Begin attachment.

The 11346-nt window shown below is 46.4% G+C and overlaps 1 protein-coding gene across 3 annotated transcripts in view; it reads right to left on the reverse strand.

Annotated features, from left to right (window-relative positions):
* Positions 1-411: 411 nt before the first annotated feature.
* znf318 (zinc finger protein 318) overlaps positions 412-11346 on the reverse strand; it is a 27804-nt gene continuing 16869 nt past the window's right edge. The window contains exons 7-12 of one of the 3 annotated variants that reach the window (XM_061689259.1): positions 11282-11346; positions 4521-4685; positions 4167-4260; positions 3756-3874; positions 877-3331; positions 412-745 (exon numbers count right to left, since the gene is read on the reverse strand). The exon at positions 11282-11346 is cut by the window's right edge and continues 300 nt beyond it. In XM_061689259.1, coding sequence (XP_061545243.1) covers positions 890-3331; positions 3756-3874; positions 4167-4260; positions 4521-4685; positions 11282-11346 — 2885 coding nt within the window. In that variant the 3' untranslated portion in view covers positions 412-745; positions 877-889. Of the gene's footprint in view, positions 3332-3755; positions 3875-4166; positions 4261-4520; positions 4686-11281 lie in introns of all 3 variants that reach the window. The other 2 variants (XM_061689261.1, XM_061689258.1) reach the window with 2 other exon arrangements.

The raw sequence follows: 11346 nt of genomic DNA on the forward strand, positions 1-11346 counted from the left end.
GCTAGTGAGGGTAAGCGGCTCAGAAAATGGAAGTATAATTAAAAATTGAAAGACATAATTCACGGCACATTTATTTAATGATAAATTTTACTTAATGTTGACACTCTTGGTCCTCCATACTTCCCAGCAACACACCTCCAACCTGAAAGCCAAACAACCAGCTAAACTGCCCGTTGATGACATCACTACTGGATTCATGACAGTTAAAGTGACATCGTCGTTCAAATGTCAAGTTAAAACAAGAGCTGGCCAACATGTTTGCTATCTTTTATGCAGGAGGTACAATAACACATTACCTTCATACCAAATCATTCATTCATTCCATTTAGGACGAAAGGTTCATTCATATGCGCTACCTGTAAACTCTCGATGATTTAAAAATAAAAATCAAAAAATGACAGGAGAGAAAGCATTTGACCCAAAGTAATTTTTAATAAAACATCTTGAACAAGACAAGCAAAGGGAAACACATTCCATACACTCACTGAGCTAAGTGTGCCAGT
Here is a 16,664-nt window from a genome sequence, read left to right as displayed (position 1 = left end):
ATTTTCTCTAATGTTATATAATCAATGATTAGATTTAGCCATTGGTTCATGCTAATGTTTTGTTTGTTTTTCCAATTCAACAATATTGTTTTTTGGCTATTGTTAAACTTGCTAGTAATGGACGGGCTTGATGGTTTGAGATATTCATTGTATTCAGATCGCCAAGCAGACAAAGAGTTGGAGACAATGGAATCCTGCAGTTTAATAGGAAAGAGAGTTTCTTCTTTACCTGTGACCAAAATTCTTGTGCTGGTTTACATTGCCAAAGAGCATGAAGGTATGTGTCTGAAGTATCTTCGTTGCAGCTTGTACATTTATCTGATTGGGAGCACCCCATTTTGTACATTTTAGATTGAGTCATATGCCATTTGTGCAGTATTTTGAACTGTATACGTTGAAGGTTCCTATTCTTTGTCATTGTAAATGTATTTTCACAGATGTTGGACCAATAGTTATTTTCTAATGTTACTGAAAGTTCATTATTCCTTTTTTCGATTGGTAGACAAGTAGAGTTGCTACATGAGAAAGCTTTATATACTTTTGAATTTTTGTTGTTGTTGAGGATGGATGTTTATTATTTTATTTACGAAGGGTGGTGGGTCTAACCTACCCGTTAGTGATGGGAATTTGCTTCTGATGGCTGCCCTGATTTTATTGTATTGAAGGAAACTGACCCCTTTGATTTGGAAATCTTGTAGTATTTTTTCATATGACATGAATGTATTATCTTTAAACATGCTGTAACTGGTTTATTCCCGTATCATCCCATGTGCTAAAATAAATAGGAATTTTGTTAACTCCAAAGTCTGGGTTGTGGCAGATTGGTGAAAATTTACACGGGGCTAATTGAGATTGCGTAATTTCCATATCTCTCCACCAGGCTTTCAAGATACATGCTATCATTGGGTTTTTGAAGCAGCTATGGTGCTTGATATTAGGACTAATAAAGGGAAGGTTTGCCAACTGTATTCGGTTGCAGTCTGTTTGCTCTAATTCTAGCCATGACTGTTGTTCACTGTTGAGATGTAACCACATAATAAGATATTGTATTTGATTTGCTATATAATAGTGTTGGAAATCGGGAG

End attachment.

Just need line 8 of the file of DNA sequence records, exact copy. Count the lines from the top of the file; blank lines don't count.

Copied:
ATTTTCTCTAATGTTATATAATCAATGATTAGATTTAGCCATTGGTTCATGCTAATGTTTTGTTTGTTTTTCCAATTCAACAATATTGTTTTTTGGCTATTGTTAAACTTGCTAGTAATGGACGGGCTTGATGGTTTGAGATATTCATTGTATTCAGATCGCCAAGCAGACAAAGAGTTGGAGACAATGGAATCCTGCAGTTTAATAGGAAAGAGAGTTTCTTCTTTACCTGTGACCAAAATTCTTGTGCTGGTTTACATTGCCAAAGAGCATGAAGGTATGTGTCTGAAGTATCTTCGTTGCAGCTTGTACATTTATCTGATTGGGAGCACCCCATTTTGTACATTTTAGATTGAGTCATATGCCATTTGTGCAGTATTTTGAACTGTATACGTTGAAGGTTCCTATTCTTTGTCATTGTAAATGTATTTTCACAGATGTTGGACCAATAGTTATTTTCTAATGTTACTGAAAGTTCATTATTCCTTTTTTCGATTGGTAGACAAGTAGAGTTGCTACATGAGAAAGCTTTATATACTTTTGAATTTTTGTTGTTGTTGAGGATGGATGTTTATTATTTTATTTACGAAGGGTGGTGGGTCTAACCTACCCGTTAGTGATGGGAATTTGCTTCTGATGGCTGCCCTGATTTTATTGTATTGAAGGAAACTGACCCCTTTGATTTGGAAATCTTGTAGTATTTTTTCATATGACATGAATGTATTATCTTTAAACATGCTGTAACTGGTTTATTCCCGTATCATCCCATGTGCTAAAATAAATAGGAATTTTGTTAACTCCAAAGTCTGGGTTGTGGCAGATTGGTGAAAATTTACACGGGGCTAATTGAGATTGCGTAATTTCCATATCTCTCCACCAGGCTTTCAAGATACATGCTATCATTGGGTTTTTGAAGCAGCTATGGTGCTTGATATTAGGACTAATAAAGGGAAGGTTTGCCAACTGTATTCGGTTGCAGTCTGTTTGCTCTAATTCTAGCCATGACTGTTGTTCACTGTTGAGATGTAACCACATAATAAGATATTGTATTTGATTTGCTATATAATAGTGTTGGAAATCGGGAG